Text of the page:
I'm a bit ambivalent regarding the geronimo specs. Its likely that users will have their own copy of these dependencies and they might prefer to pick up the version that matches their deploy environment. For JEE this would be the app server's j2ee.jar. For JSE users will have to download a particular version.

          I'm leaving the JIRA open so we can discuss whether users should be expected to provide j2ee.jar (or the individual spec jars).

          Show
          Michael Dick added a comment - Thanks for the patch David! David's approach worked for me so I've gone ahead and committed it with one change. I didn't change the scope of serp to be provided. I think it makes sense for serp to be included since OpenJPA won't run without it. I'm a bit ambivalent regarding the geronimo specs. Its likely that users will have their own copy of these dependencies and they might prefer to pick up the version that matches their deploy environment. For JEE this would be the app server's j2ee.jar. For JSE users will have to download a particular version. I'm leaving the JIRA open so we can discuss whether users should be expected to provide j2ee.jar (or the individual spec jars).
          Hide
          Kevin Sutter added a comment -

          This one doesn't apply to the 1.0.x stream...

          Show
          Kevin Sutter added a comment - This one doesn't apply to the 1.0.x stream...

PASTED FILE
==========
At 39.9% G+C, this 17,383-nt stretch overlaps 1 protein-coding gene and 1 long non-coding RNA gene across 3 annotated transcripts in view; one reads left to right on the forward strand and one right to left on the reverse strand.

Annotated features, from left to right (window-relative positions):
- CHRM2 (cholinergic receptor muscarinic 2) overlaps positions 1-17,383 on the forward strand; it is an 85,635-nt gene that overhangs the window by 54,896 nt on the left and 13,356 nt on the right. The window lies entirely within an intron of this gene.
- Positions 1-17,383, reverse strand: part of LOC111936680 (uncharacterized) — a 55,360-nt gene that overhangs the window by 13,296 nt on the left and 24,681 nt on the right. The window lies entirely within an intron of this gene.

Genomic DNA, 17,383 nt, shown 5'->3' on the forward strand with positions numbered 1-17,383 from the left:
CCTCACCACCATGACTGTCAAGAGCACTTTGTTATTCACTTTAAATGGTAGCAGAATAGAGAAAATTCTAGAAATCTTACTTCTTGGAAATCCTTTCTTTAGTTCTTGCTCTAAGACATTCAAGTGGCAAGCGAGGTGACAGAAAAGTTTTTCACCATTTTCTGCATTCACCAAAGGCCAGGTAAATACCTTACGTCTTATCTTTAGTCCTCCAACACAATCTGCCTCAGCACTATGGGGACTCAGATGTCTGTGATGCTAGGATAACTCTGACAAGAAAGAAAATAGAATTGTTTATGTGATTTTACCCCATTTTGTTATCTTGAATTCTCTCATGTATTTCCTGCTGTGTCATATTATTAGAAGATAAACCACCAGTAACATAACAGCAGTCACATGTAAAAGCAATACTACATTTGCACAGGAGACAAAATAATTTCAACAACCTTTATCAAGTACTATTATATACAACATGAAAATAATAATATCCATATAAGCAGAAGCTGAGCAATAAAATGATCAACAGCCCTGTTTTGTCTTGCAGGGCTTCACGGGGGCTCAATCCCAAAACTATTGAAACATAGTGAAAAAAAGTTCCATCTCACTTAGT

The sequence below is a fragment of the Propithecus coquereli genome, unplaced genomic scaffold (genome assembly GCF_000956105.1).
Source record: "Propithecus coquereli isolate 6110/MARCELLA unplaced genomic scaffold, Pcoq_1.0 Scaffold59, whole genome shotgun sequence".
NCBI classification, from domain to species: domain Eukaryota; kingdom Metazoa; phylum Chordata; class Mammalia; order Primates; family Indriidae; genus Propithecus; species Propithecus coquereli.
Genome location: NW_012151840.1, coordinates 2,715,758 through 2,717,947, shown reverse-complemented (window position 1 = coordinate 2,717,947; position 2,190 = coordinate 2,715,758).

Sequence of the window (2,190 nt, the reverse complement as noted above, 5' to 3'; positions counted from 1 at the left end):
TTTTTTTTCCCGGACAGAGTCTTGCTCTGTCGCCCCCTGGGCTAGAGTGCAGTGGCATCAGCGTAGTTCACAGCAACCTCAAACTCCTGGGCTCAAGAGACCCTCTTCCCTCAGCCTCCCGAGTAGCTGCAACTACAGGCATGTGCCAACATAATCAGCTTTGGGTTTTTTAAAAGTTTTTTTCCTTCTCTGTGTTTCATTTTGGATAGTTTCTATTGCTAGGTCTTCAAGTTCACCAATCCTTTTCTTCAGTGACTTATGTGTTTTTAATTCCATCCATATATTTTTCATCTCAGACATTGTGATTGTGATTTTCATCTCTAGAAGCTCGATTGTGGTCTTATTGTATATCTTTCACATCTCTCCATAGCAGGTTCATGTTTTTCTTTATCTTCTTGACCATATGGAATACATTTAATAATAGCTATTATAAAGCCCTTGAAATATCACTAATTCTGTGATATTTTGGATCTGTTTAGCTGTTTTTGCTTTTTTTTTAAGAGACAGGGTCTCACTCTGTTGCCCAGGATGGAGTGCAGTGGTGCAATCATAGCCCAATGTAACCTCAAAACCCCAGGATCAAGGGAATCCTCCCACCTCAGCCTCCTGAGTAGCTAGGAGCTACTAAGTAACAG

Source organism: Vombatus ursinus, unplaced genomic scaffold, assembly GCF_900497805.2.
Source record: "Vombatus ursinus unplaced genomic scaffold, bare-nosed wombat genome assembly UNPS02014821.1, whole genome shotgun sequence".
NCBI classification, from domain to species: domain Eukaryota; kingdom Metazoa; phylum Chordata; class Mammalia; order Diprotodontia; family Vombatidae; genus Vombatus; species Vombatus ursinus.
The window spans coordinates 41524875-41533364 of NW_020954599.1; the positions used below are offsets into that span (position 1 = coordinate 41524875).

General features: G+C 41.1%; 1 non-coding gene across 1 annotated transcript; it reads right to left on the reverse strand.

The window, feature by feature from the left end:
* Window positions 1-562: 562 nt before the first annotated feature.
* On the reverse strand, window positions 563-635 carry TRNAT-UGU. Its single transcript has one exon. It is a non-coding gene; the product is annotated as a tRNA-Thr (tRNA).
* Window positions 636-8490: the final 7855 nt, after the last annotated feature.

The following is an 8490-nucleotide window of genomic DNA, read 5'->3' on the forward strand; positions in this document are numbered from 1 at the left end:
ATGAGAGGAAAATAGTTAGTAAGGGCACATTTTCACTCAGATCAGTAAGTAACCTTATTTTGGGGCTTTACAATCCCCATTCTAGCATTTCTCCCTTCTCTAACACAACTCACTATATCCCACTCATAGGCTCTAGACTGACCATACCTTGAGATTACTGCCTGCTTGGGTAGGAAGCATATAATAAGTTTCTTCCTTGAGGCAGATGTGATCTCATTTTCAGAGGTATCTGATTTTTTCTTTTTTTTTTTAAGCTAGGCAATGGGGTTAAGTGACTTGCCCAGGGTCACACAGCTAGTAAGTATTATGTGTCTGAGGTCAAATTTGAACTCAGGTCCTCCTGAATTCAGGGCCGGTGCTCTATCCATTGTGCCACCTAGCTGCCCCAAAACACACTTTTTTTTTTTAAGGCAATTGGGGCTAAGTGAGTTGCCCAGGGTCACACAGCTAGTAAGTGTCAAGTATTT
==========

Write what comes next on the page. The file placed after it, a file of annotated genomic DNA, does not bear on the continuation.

Hide
          Craig L Russell added a comment -

          When we remove the spec jars from explicit dependency, we expose the user to class not found exceptions unless the user's pom.xml references them.

          In an app server environment, this is absolutely not an issue, but in Java SE don't we need the user's pom to depend on them?

          Show
          Craig L Russell added a comment - When we remove the spec jars from explicit dependency, we expose the user to class not found exceptions unless the user's pom.xml references them. In an app server environment, this is absolutely not an issue, but in Java SE don't we need the user's pom to depend on them?
          Hide
          Michael Dick added a comment -

          In a JSE environment they will need the spec jars, or a copy of j2ee.jar from an app server.

          The main reason I didn't include the spec jars as "normal" dependencies is that they're rather tough to remove. If another maven project depends on OpenJPA we would always add the Geronimo spec jars to the classpath. If for some reason that project didn't want the Geronimo implementation they'd have to manipulate maven so that a different version is loaded first. Theoretically this is as simple as listing the other dependency first, but that might depend on the maven dependency resolver. If the user wants to use the Geronimo spec jars then they don't have to do anything.